To prepare the coating compositions suitable for the methods of the invention, a therapeutic agent, such as those described in Section 5.3 infra., is dissolved or suspended in a solvent. The coating compositions may also include one or more polymers such as those described in Section 5.4 infra. Suitable solvents for forming the coating composition are those that do not alter or adversely impact the properties of the therapeutic agent. Examples include without limitation tetrahydrofuran, chloroform, toluene, acetone, isooctane, or 1,1,1-trichloroethane. In the case that a polymer is included in the coating composition, it is preferable that the solvent be able to dissolve or suspend the polymer.

The coating composition may be applied to the surface of the medical device by methods that are known to the skilled artisan. Examples of suitable methods include without limitation spraying, dipping, brushing, swabbing, rolling, or electrostatic deposition. Preferably, the coating composition is applied to a surface of a medical device by spraying coating. More than one coating method can be used to apply the coating composition to the surface of the medical device.

In some embodiments it is preferable to apply the coating composition so that the openings in the medical device are preserved or not occluded. For instance, in the case of a stent having a sidewall with openings, it may be desirable to apply a conformal coating to the stent surface that does not occlude the openings, i.e., the coating conforms to the surface so that coating is not present in the openings.

Suitable energy sources are ones that emit energy or heat. Examples of such sources include without limitation lasers; high powered flash lamps, e.g. xenon lamps; electro-magnetic induction heaters, e.g. RF induction heaters; microwave, acoustic wave and ultrasonic wave. It is preferable that the energy emitted from the energy source have a wavelength of about 300 to about 5000 nanometers. Most preferably, the wavelength is about 1000 nanometers. In some embodiments, the wavelength is at least 700-800 nanometers, 800-900 nanometers, 900-1,000 nanometers, 1,000-1,200 nanometers, or 1,200-1,500 nanometers.

The energy source can be applied to the coating preferably for a duration of about 1 nanosecond to about 10 seconds, and more preferably for a duration of about 1 millisecond to about 1 second. In certain embodiments, the energy is applied for at least 10 seconds, at least 10-30 seconds, at least 30 seconds to at least 1 minutes, at least 1-2 minutes, and repeated at least 2 times, at least 2-5 times, or at least 5 to 50 times. Also, the energy can be applied to the coating more than once. Furthermore, the energy can be pulsated so that the coating is not continuously exposed to such energy.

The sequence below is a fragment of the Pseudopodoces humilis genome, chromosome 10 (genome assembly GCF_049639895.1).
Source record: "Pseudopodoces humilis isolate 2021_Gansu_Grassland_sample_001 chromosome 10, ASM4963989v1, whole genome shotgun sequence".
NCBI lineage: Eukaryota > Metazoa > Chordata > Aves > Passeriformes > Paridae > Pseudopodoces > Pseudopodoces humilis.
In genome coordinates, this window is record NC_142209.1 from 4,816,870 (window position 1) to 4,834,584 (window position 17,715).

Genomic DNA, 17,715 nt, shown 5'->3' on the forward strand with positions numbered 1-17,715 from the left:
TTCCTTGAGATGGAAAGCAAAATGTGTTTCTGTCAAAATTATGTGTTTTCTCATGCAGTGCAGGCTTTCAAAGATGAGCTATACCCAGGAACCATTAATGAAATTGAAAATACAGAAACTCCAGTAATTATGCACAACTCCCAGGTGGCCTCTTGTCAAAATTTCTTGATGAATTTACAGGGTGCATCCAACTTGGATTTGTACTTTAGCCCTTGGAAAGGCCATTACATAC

FIG. 6 shows a cross-sectional view of an example of a coating 225 applied to a surface 220 of a strut of a stent 212 that is being exposed to energy 202 from an energy source such as a laser beam generated by a laser. Before being exposed to the energy 202 the coating 225 contained a polymer 222 and only the active form of a therapeutic agent 240. After exposure, the coating 225 contains the polymer 222 and the therapeutic agent in active form 240 and inactive form 230. In order to cause the active form of the therapeutic agent to become inactive, the temperature of the therapeutic agent is raised to its denaturing temperature (Tn).

In this example, it is desirable that the temperature in the parts of the coating that are adjacent to or near the strut to be raise to at least the denaturing temperature of the therapeutic agent so that the therapeutic agent in those parts of the coating becomes inactive while the temperature in other parts of the coating remain below the denaturing temperature so that the therapeutic agent remains in its active form. Therefore, it is desirable to use an energy that is more readily absorbed by the strut 212 than the coating 225. When such an energy is used, the energy 202 is absorbed by the strut 212 and the temperature in the strut will rise. The heat will then travel to the coating by conduction and the temperature of different parts of the coating will rise at different rates and temperature variations in the coated strut will exist, e.g. a temperature gradient in the coating will exist.